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    Review of TOM SWIFT AMONG THE DIAMOND MAKERS by Victor Appleton


    Grosset & Dunlap, 1911

    While rescuing a group of castaways in an earlier novel in this series, young inventor Tom Swift had met a mysterious man who claimed to have created some diamonds. Now this man, Mr. Jenks, asks for Tom's help. He invested in a group who claimed to be able to manufacture diamonds in exchange for the secret of diamond manufacture. Instead, the diamond-builders took his money, drugged him, and dumped him far from their headquarters on 'Phantom Mountain.' Jenks will share the secret with Tom if Tom will help him win it. Of course Tom's airship will play a critical role as it'll be needed to bring Tom and Jenks to wherever Phantom Mountain might be.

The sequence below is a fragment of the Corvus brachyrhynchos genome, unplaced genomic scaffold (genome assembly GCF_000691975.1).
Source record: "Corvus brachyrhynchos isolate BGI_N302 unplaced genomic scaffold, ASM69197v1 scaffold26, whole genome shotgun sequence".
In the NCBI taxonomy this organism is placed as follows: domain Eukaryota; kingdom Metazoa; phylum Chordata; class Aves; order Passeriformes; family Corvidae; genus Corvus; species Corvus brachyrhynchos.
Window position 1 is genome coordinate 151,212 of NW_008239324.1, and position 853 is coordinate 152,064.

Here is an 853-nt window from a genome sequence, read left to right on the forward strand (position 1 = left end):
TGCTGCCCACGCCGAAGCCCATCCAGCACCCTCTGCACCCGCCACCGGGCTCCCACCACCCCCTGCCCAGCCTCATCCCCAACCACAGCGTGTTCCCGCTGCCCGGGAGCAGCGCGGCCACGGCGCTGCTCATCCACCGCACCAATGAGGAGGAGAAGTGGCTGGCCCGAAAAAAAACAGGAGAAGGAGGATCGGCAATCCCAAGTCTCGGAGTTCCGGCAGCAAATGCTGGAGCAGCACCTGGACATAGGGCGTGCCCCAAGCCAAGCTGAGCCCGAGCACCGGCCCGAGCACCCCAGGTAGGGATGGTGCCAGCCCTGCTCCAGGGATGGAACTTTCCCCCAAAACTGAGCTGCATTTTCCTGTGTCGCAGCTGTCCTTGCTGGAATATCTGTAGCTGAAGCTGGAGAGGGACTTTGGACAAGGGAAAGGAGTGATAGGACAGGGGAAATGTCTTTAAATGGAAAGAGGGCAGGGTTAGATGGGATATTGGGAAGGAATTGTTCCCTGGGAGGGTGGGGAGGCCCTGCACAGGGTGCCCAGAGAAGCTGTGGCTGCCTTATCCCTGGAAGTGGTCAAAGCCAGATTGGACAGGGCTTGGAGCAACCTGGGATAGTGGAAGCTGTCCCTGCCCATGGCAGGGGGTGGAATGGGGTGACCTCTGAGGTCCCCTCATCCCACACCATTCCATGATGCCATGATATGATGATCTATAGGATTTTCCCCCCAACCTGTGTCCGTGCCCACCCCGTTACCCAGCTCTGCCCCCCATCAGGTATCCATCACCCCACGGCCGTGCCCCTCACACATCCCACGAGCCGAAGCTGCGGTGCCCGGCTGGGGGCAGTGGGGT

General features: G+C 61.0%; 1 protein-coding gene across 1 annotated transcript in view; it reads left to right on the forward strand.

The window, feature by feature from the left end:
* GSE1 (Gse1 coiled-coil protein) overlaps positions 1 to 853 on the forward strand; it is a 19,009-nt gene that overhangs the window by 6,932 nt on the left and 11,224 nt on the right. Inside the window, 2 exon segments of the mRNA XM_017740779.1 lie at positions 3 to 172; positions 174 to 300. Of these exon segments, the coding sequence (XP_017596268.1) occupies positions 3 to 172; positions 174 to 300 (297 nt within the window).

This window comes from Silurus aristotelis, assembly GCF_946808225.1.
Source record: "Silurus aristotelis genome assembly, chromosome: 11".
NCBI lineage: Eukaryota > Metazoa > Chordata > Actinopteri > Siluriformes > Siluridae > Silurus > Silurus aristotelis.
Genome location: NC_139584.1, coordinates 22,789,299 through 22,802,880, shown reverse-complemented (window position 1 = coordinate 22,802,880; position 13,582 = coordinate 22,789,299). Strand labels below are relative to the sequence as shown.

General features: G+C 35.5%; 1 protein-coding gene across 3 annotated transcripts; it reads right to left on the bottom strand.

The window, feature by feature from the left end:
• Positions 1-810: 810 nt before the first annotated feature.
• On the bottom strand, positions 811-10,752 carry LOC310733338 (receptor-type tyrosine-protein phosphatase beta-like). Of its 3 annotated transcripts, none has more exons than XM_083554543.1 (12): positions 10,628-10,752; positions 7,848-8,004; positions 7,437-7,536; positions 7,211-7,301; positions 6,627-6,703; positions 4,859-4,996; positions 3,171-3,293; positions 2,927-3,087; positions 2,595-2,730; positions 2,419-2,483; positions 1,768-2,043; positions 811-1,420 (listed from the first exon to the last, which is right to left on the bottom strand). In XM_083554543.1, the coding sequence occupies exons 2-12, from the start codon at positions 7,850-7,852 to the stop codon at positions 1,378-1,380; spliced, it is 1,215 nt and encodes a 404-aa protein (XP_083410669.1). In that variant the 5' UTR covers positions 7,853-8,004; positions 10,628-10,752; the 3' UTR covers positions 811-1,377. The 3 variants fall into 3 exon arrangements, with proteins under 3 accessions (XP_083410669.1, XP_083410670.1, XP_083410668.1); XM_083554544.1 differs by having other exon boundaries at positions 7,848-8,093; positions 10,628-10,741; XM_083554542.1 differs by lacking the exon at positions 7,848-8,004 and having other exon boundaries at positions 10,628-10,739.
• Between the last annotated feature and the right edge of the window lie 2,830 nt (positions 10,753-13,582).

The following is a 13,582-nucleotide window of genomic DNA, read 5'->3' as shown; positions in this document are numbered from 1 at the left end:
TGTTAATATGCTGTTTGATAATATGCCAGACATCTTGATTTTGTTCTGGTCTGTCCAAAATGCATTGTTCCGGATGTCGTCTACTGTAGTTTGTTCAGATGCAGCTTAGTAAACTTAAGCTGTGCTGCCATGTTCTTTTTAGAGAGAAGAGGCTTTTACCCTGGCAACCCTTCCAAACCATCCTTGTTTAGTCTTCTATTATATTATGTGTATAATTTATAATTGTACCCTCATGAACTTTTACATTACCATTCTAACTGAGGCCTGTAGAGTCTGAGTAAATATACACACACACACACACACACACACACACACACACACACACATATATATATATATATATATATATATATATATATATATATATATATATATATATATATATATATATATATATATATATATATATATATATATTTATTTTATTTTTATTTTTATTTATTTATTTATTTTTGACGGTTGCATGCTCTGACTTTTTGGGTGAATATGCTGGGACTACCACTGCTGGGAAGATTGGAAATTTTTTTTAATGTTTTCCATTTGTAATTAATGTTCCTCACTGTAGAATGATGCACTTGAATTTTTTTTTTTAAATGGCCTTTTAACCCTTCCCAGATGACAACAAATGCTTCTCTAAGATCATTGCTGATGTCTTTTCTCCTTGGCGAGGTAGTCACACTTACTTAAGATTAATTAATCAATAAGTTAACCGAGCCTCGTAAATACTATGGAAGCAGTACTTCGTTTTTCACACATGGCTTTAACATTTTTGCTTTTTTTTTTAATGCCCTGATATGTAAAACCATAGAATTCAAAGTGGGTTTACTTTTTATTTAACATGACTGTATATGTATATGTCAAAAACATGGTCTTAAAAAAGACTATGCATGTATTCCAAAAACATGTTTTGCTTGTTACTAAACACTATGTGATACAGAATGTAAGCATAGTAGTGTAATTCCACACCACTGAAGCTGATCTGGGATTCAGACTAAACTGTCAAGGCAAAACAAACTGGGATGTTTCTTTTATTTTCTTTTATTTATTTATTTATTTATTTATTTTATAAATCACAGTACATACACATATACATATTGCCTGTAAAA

Tom agrees to help out and he, Jenks, usual sidekick Wakefield Damon, along with gloomy scientist Mr. Parker set off west in search of Phantom Mountain and the diamond secret.

    The creation of diamonds is an interesting scientific problem--a problem that is only now being addressed, nearly a hundred years after this book was authored. Still, it is a possibility, and something that will eventually do much more than offer a way of producing jewels. It's fun, therefore, to see such an early novel attempt to explain how diamonds might be created.

    In TOM SWIFT AMONG THE DIAMOND MAKERS, author Victor Appleton (see more reviews of novels by Appleton) delivers an action-packed thriller especially suitable for pre-teen readers. Tom and his friends confront a stowaway, the dangers of early air travel, mountain storms, an apparent ghost, and a cave full of outlaws. Appleton's conversational style takes a little getting used to, but can be a lot of fun.

    Three Stars

    Reviewed 1/21/07

    What do you think? Too generous? Too stingy? Or did I miss the entire point? Send your comments to Give me the okay to use your name and I'll publish all the comments that fit (and don't use unprintable language).

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